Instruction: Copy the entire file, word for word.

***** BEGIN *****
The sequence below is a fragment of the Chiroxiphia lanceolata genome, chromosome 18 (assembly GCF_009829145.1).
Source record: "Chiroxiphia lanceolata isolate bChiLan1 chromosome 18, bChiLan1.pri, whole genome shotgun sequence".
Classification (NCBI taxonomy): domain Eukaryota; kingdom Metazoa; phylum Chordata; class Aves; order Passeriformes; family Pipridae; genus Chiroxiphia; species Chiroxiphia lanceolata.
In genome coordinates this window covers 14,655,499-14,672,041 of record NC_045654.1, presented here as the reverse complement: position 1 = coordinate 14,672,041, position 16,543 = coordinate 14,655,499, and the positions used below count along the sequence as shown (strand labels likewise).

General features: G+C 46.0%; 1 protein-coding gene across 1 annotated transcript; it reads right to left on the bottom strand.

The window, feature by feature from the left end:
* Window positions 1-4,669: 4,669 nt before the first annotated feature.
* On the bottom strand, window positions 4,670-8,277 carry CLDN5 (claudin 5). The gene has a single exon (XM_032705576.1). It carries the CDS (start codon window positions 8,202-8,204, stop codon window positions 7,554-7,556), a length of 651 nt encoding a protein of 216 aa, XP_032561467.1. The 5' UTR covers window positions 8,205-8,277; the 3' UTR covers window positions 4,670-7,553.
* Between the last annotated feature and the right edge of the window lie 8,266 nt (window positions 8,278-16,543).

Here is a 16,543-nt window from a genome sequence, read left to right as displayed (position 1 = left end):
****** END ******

The sequence below is a fragment of the Chiroxiphia lanceolata genome, chromosome 18 (assembly GCF_009829145.1).
Source record: "Chiroxiphia lanceolata isolate bChiLan1 chromosome 18, bChiLan1.pri, whole genome shotgun sequence".
Classification (NCBI taxonomy): domain Eukaryota; kingdom Metazoa; phylum Chordata; class Aves; order Passeriformes; family Pipridae; genus Chiroxiphia; species Chiroxiphia lanceolata.
In genome coordinates this window covers 14,655,499-14,672,041 of record NC_045654.1, presented here as the reverse complement: position 1 = coordinate 14,672,041, position 16,543 = coordinate 14,655,499, and the positions used below count along the sequence as shown (strand labels likewise).

General features: G+C 46.0%; 1 protein-coding gene across 1 annotated transcript; it reads right to left on the bottom strand.

The window, feature by feature from the left end:
* Window positions 1-4,669: 4,669 nt before the first annotated feature.
* On the bottom strand, window positions 4,670-8,277 carry CLDN5 (claudin 5). The gene has a single exon (XM_032705576.1). It carries the CDS (start codon window positions 8,202-8,204, stop codon window positions 7,554-7,556), a length of 651 nt encoding a protein of 216 aa, XP_032561467.1. The 5' UTR covers window positions 8,205-8,277; the 3' UTR covers window positions 4,670-7,553.
* Between the last annotated feature and the right edge of the window lie 8,266 nt (window positions 8,278-16,543).

Here is a 16,543-nt window from a genome sequence, read left to right as displayed (position 1 = left end):